(2)(D) fails to contribute the term "money transmitting" includes transferringrequisite funds on behalfto a pooled insurance program maintained by {pick one: [the United States Department of the public by anyTreasury][the Federal Deposit Insurance Corporation]}, intended to protect and all means including but not limitedinsure consumer deposits at money transmitters, at a progressive contribution rate proportional to transfers within this country or to locations abroadany funds held in trust by wire, check, draft, facsimile, or courier; andsuch a business.

(3)(2) the term "money transmitting" includes transferring funds on behalf of the public by any and all means including but not limited to transfers within this country or to locations abroad by wire, check, draft, facsimile, or courier;

(3) the term "State" means any State of the United States, the District of Columbia, the Northern Mariana Islands, and any commonwealth, territory, or possession of the United States.States.; and

(4) The United States Department of the Treasury shall issue regulations concerning conditions of licensure including at least a federal criminal background check, digital fingerprinting of corporate officers, information technology security standards, and financial auditing requirements.

(c) Until such time as the United States Department of the Treasury begins issuing nationwide licenses, licensure of a money services business in any State shall constitute a "licensed" money transmitting business for the purposes of this section.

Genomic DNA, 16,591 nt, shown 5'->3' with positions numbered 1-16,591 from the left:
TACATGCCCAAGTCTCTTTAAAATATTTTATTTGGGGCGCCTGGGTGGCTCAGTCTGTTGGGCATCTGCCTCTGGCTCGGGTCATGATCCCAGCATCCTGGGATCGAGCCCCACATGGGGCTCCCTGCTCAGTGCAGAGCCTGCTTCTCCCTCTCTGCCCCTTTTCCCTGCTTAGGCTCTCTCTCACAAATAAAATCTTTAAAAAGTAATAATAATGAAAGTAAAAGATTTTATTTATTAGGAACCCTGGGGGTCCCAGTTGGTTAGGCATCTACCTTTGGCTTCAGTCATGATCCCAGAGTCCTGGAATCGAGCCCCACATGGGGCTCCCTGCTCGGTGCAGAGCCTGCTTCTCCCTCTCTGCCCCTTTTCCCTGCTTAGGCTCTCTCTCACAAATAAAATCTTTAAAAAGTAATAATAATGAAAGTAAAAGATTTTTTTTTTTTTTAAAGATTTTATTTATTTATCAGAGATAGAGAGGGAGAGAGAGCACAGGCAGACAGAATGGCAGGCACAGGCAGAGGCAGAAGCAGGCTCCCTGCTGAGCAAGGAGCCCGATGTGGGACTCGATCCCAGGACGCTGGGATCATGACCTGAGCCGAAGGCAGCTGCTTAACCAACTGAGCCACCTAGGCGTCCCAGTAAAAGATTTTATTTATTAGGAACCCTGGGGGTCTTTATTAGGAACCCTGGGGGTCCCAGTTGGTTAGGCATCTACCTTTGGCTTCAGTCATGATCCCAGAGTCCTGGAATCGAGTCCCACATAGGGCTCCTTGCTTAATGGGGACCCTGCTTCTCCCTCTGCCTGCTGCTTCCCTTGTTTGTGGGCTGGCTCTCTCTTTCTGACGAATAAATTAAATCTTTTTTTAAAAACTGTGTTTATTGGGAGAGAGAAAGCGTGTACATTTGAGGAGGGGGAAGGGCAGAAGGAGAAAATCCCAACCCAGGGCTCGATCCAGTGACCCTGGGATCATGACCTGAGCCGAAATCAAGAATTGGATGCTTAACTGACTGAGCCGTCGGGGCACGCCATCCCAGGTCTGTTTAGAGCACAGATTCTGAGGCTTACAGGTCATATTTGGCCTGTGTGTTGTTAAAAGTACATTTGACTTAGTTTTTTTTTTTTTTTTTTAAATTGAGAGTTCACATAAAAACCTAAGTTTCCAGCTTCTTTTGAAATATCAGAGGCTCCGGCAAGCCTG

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Problem Banking Monopolies: Between 1990 and 2010, thirty-seven banking institutions were consolidated into four: Bank of America, Wells Fargo, Citigroup and JPMorgan Chase.
Unfortunately, breaking up the big banks back into a greater number of smaller, local banks would inevitably again lead to the most successful of these banks purchasing and consolidating their weaker competitors into fewer, larger entities, and allowing these few private institutions to continue their reign over the financial sector keeps the power of most of our citizens' money in the hands of the shareholders of these companies.
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Problem Arbitrary State Money Transmission Laws Grant Monopoly Powers To Banks and Credit Card Companies
As banks are becoming increasingly dependent on technology, and technology companies are increasingly capable of offering financial services, there is a gray area of financial regulation related to money transmission by non-banks that is becoming increasingly important. For historical reasons, each state regulates money transmission differently, with some imposing requirements on companies that make it virtually impossible for any new business to get a license. In Pennsylvania, for example, new money transmitters must secure $1 million worth of surety bonds; in Maryland, the application fee is $2,000 or $4,000 depending on whether or not one applies in an even or odd year.

The difficulty inherent in obtaining state money transmission licenses means that new technology companies are forbidden by law from competing with the banks--some of which have paid lobbyists a lot of money to get these laws on the books in the first place. When there isn't any competition in an industry, it becomes far too easy for the incumbents to abuse their power through price increases and poor service.

See http://www.thinkcomputer.com/corporate/whitepapers/heldhostage.pdf for more background.